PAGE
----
In 2022, the Appellate Court of Maryland made a ruling that concerns eligibility for expungement. According to the Appellate Court, only individuals who satisfactorily complete their probation may qualify. This decision impacts many individuals who have worked hard to change their lives but struggled to acquire job and housing opportunities.
The appeals court decision occurred in a case that originated in 2008. The case involved a man who pleaded guilty to theft of property valued at less than $500 in Montgomery County Circuit Court. He received a sentence of one year of incarnation with the time suspended and a year of supervised probation.
Some months into the probation, he violated probation and received a charge for possession of cannabis. He received two charges for the offense, admitted to violating parole, and spent four days in jail. The judge closed the probation, concluding it unsatisfactory.
The individual filed a petition to have his convictions expunged in 2020. However, the Montgomery County State’s Attorney’s Office opposed the petition. Montgomery County’s Circuit Judge, David A. Boynton, denied the petition. He cited that the individual must satisfy the sentencing to become eligible for expungement. As such, the individual needed to complete the probation without violating it.
Maryland law requires individuals to wait for a specific period based on their offense before requesting an expungement. The individual must satisfy the sentence’s requirements before beginning the expungement waiting period. Depending on the sentence’s terms, these requirements may include probation, mandatory supervision, or parole.
The sentence received an appeal, and the court acknowledged that it satisfied the punishment for violating probation. However, the court claimed the sentence for probation did not reach satisfaction. This decision holds precedence statewide.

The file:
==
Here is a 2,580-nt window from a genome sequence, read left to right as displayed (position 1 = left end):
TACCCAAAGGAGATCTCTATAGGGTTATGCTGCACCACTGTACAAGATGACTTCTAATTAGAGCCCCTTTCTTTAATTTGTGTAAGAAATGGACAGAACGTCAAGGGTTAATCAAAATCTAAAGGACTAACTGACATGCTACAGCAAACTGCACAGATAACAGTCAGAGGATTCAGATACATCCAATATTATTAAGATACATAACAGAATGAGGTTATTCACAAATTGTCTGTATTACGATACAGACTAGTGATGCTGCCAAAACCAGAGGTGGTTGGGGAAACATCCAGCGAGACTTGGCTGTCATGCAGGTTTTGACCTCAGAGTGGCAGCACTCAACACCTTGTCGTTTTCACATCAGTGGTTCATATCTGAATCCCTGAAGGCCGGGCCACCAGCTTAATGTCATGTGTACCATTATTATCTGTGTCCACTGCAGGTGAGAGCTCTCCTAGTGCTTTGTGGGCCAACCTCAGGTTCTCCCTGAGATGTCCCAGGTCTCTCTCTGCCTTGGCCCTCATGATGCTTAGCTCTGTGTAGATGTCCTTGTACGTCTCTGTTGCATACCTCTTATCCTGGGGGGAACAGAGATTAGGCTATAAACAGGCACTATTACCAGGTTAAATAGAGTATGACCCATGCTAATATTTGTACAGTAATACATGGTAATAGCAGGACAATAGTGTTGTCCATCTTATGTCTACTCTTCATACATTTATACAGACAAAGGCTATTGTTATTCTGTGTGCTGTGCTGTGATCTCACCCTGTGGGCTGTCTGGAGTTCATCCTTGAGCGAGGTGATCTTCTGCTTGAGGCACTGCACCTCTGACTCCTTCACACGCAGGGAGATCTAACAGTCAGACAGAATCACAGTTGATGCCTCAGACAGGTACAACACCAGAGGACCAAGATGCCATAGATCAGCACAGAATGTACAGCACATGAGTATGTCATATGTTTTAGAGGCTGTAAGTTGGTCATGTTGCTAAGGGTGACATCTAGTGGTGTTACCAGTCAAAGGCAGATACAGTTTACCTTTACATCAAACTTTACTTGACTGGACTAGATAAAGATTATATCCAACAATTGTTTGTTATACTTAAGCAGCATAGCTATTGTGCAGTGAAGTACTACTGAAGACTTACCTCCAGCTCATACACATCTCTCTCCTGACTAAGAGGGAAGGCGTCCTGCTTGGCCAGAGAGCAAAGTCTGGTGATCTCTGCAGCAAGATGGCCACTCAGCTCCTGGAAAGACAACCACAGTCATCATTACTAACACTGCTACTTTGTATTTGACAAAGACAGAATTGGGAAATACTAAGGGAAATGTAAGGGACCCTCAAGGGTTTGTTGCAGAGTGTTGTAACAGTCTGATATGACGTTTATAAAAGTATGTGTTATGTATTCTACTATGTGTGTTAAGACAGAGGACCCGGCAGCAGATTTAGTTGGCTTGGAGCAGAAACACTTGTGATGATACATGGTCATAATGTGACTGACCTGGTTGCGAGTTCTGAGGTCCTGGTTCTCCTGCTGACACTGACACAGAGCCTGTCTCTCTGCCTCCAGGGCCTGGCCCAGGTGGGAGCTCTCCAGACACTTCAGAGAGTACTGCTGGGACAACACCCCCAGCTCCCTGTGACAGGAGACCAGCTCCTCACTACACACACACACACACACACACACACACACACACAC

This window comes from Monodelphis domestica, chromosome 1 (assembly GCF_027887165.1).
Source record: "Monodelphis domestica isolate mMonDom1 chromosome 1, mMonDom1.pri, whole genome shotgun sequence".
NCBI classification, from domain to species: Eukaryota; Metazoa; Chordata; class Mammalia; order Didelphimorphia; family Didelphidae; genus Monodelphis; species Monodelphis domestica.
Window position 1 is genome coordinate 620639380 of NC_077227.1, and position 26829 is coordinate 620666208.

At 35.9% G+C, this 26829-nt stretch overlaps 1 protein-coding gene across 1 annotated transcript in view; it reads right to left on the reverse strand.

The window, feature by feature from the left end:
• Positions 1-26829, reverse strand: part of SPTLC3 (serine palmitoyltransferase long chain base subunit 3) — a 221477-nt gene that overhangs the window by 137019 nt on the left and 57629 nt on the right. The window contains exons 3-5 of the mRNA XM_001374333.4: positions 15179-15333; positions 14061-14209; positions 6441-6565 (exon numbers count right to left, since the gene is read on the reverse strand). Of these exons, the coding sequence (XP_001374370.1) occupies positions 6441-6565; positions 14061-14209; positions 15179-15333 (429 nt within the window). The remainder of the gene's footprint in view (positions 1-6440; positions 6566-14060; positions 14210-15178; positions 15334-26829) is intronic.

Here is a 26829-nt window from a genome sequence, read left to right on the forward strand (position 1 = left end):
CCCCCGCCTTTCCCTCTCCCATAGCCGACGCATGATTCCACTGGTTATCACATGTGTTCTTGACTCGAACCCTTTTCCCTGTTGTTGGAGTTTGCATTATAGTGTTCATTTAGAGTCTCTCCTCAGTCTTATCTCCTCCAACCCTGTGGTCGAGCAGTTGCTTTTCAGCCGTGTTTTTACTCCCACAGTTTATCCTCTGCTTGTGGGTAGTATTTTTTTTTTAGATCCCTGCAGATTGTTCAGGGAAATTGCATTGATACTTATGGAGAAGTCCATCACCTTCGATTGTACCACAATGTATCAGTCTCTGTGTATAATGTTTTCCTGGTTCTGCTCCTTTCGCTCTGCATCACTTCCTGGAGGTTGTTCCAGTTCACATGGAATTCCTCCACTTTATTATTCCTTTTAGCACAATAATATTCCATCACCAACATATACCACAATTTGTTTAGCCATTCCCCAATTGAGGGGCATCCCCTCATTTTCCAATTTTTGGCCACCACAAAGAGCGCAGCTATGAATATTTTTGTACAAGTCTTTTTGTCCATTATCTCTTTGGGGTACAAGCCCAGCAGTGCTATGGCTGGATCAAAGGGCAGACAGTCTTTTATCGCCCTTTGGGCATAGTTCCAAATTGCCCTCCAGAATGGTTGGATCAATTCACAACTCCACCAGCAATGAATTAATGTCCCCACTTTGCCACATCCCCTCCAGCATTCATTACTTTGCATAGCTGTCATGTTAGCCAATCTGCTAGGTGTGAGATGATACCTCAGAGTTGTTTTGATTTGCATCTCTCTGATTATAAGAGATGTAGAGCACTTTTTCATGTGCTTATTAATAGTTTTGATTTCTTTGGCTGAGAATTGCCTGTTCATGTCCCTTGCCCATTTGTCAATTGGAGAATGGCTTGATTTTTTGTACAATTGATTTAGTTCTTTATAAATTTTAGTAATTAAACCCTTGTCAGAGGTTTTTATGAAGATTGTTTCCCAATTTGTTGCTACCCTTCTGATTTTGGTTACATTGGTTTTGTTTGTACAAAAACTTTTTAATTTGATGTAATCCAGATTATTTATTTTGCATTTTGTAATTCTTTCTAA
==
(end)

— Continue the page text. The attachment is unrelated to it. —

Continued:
However, this decision does not imply that everyone who violates probation cannot qualify for expungement. Disqualification requires a judge to specify whether the individual’s supervision closed unsatisfactorily. In some cases, judges may sanction individuals for violating probation and allow them to continue supervised probation. Individuals who continue supervised probation may still qualify for expungement.
The Appellate Court’s ruling may lead to many people facing denied expungement requests. However, this should not stop employers from hiring anyone with criminal records and participating in second-chance hiring. One way to start a second chance program is by partnering with a background screening company familiar with the practice. The right provider will use their experience to deliver accurate and relevant background checks.
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